Thanks for the pointer though...the lc4 index is awesome, one of my favorite places on this site since buying my new 640. :)

    -- Jason
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  8. Yukoner

    Yukoner Motorcycle Addict

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    For your peace of mind I recommend cutting a hole through the cover and marking a paint line on the nut and shaft.
    You may be reluctant to take a hole-saw to your new bike but you can clean up the hole nicely with sandpaper.
    #8
  9. meat popsicle

    meat popsicle Ignostic

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    Ah, so you were on top of this. I am not sure what version of the CS bolt/washer your model year has; sounds like the older one that folks talk about so I am surprised to hear it is on your almost new bike.

    That said, why do you have to REPLACE the sprocket after only 600 miles?!? I could imagine you might want to exchange for a different tooth count - but is the stock CS sprocket already fried? :ear If you are only exchanging the sprocket then I would expect you to be able to reuse the bolt/spring washer combo (w/loctite) for a spell, but I have no idea about the tabbed washer. BTW, did you see the loctite thread in the index?

    You can still do the drivetrain work, just have the dealer order the parts for you. Speaking of which, you don't want to do the valve adjustment/oil change/general inspection? It is challenging, but not impossible for those with decent mechanical aptitude and wrench experience.
    #9
  10. nyc_gs

    nyc_gs Lurker

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    Not sure...I have tried to find a photo of what it looks like but have not yet found one. Perhaps I'll go take a photo of it tonight and post it. The bike is an '06 that I purchased new about 4 weeks ago.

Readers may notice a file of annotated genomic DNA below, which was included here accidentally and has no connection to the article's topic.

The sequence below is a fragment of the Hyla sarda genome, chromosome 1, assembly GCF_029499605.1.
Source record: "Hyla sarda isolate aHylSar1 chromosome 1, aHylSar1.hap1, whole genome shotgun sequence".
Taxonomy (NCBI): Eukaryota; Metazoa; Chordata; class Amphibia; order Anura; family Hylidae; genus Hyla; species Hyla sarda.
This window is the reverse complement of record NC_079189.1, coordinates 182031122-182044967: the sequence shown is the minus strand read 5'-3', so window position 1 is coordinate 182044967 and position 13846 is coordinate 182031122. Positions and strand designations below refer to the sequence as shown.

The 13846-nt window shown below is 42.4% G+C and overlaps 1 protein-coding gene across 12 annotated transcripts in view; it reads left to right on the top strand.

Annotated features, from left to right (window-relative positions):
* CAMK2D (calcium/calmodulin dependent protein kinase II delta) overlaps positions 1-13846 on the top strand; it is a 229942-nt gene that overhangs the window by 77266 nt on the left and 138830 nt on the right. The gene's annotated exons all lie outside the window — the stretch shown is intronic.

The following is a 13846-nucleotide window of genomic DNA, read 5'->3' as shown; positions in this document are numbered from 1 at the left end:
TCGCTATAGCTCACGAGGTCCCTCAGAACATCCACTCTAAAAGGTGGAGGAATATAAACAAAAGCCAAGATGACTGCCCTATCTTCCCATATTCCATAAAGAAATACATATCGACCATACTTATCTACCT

I'm just replacing the 16t sprocket with a 15t sprocket. :)

    I found a few about loctite...but I'll go and check the index again.

    The biggest challenge for me is that I live in NYC. It's a bit hard to pull all that stuff apart in the basement of the garage I'm in. :(

    Plus...doesn't KTM void your warranty if you do this stuff yourself during the warranty period? I thought I read something about that in my manual.

    -- Jason
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  11. meat popsicle

    meat popsicle Ignostic

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    J,

    I am not familiar with the tabbed CS bolt washer - hopefully someone with experiece will speak up. But for the price, I would just get another one: peace of mind is worth more than $5.

    KTM cannot void your warranty due to limitations imposed by the Magnuson-Moss Act. They can't tell you where to maintain your bike. Just search for it here in Thumpers and on Google; it's come up before. Pretty sure you can even maintain the bike yourself and make warranty claims provided you keep adequate records of your work.
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  12. nyc_gs

    nyc_gs Lurker

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    Totally agree. I'll try to get a picture of it tonight so you can see what I'm talking about.

    Wow. Excellent. I was not aware of the Magnuson-Moss Act. That is very good to know. Thanks much!

    -- Jason
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  13. techieguy

    techieguy Lost in the woods

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    I have the new style lock washer. I reused it since after I torqued the nut, the flat on the nut was on a unused portion of the lock washer so there would be no residual stress from being used before. If the flat had lined up with the "used" portion, I would have removed the nut, rotated the lock washer and torqued again.